During the episcopate of D. Clovis Erly Rodrigues, there was a great increase of Anglicanism in the northeast, particularly through events such as “Meetings of Married Couples”, Seminaries of Life in the Spirit and Cursillos that gravitated around the Parish of Holy Trinity. There was also an expansion of theological education in the diocese with the foundation of the Nuclear of Anglican Theological Studies (NAET) through the work of the Revd. Francisco de Assis da Silva, her first rector. Clovis’s succession was planned with plenty of debates involving the clergy of the diocese elaborating a profile and mission plan for the Northeast. From this debate was elected the Revd. Edward Robinson de Barros Cavalcanti at the Diocesan Council of 1997 in Bahia. During this time various new communities were created, such as Caruaru (Reconciliação), Piedade (Espírito Santo), and Maceió (Filadélfia).
In 1997, Edward Robinson de Barros Cavalcanti assumed the episcopacy of the Diocese of Recife. A well known professor and writer in evangelical circles, Bishop Robinson immediately attracted around him a large group of people interested in joining the Anglican Church. The majority were from the Presbyterian Church, with some Baptists, Pentecostals and Roman Catholics. There are some notable marks of his administration of the diocese. While there was a numerical increase in members and an expansion of theological education with an emphasis on a brand of Anglican identity, on the other hand, his episcopacy was marked by schisms and personal conflicts. In 2002, the diocese suffered two schisms, first by Paulo Garcia, taking with him the community and the building that historically belonged to the English and afterwards to the IEAB, the Missions of the Beatitudes and the Living Rock, as well as the Revd. Célio Spineli, Edgar B. Ferreira Neto, Frederico Carneiro Rego Bastos. In the second schism, the Revd. Leonides Menezes Ferreira, Revda. Karla Patriota, the Revd. Adonias Ramos de Souza and the Parishes of Bethany and Calavary left the diocese.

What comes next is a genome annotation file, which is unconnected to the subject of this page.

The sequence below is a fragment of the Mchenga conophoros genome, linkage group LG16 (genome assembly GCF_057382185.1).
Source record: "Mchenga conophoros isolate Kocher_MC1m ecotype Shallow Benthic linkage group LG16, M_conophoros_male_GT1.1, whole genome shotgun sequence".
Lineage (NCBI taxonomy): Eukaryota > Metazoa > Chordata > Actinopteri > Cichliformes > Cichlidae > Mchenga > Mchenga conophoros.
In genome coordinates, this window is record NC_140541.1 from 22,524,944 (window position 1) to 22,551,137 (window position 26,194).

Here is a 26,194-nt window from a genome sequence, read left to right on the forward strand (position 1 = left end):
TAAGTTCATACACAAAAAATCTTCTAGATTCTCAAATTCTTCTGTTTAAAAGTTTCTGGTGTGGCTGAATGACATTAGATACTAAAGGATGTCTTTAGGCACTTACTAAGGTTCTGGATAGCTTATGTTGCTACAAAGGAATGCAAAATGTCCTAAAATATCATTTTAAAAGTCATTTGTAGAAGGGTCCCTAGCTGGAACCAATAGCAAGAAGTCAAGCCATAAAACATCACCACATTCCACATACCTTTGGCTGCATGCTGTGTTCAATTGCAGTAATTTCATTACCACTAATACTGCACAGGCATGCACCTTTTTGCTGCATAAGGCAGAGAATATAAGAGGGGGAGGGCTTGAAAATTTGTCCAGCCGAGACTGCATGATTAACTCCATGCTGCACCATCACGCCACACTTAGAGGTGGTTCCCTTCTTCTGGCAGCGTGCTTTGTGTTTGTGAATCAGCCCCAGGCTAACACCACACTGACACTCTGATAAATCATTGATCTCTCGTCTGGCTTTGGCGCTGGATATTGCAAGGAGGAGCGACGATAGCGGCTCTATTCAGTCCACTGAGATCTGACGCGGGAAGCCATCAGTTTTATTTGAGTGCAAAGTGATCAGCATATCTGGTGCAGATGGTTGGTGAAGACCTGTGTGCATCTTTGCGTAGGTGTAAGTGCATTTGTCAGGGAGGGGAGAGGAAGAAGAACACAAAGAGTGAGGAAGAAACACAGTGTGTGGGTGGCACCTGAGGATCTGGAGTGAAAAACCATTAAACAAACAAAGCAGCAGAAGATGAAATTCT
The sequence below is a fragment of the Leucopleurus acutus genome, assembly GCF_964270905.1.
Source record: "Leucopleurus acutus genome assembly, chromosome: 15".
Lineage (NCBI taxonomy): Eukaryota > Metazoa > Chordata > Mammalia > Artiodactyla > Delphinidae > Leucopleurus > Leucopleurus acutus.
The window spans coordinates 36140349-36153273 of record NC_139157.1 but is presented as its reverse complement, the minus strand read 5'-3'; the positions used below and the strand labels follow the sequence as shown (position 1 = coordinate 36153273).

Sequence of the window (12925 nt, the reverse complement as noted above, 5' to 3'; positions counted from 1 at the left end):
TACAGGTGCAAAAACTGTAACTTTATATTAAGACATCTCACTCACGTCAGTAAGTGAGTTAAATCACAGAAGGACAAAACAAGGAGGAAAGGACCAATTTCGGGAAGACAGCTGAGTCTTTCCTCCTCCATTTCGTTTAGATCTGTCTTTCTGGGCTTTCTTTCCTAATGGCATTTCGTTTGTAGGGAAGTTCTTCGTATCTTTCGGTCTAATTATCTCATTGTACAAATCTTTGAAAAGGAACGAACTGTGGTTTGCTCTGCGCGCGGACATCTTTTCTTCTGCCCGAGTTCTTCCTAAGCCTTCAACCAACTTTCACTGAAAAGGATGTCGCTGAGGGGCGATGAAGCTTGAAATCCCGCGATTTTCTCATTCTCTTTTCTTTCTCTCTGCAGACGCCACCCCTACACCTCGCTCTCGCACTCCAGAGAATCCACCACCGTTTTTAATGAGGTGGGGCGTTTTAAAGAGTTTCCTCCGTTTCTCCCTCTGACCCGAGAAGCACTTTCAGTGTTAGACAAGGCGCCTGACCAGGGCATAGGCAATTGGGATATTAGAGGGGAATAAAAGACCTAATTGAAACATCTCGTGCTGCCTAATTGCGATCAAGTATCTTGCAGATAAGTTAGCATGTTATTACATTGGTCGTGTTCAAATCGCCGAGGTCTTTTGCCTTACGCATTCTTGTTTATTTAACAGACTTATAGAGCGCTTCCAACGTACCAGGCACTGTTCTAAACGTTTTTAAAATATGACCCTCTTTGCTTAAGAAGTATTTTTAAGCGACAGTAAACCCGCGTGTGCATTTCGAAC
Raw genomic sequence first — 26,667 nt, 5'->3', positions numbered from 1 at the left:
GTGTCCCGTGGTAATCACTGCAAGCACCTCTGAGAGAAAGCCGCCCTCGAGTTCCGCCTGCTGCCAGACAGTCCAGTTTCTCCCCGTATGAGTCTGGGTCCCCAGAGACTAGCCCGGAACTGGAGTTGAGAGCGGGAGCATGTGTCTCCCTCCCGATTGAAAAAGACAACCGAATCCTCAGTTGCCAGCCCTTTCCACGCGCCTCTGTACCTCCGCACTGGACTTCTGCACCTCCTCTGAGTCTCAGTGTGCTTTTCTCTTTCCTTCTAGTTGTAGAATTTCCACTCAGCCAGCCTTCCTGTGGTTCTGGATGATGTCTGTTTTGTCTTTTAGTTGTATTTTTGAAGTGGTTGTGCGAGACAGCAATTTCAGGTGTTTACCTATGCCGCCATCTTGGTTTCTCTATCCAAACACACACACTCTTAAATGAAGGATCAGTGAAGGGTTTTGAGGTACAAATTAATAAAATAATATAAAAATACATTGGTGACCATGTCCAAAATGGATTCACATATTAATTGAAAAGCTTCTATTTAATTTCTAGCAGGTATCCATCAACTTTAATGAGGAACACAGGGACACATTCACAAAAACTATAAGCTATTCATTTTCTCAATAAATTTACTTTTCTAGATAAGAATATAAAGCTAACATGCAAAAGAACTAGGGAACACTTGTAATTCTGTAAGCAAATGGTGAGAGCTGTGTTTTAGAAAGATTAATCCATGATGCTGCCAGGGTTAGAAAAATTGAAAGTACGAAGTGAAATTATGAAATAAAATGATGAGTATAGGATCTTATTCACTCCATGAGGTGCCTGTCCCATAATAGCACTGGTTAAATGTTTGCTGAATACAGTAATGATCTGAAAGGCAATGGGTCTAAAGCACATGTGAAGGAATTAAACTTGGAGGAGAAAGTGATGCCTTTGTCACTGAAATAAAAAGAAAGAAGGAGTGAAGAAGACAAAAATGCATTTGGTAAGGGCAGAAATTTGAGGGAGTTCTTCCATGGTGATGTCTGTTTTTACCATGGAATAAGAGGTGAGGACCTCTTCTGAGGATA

The episcopacy of Robinson saw the consecration as suffragan bishop of Filadelfo Oliveira Neto in 2002. Originating from a Presbyterian background, Filadelfo headed the administrative department of the diocese and dealt with pastoral problems in the Archdeanery of Paraíba and Rio Grande do Norte, and afterwards in the southern region of the Diocese, which extended from Boa Viagem in Recife to Ilha de Itaparica in Bahia.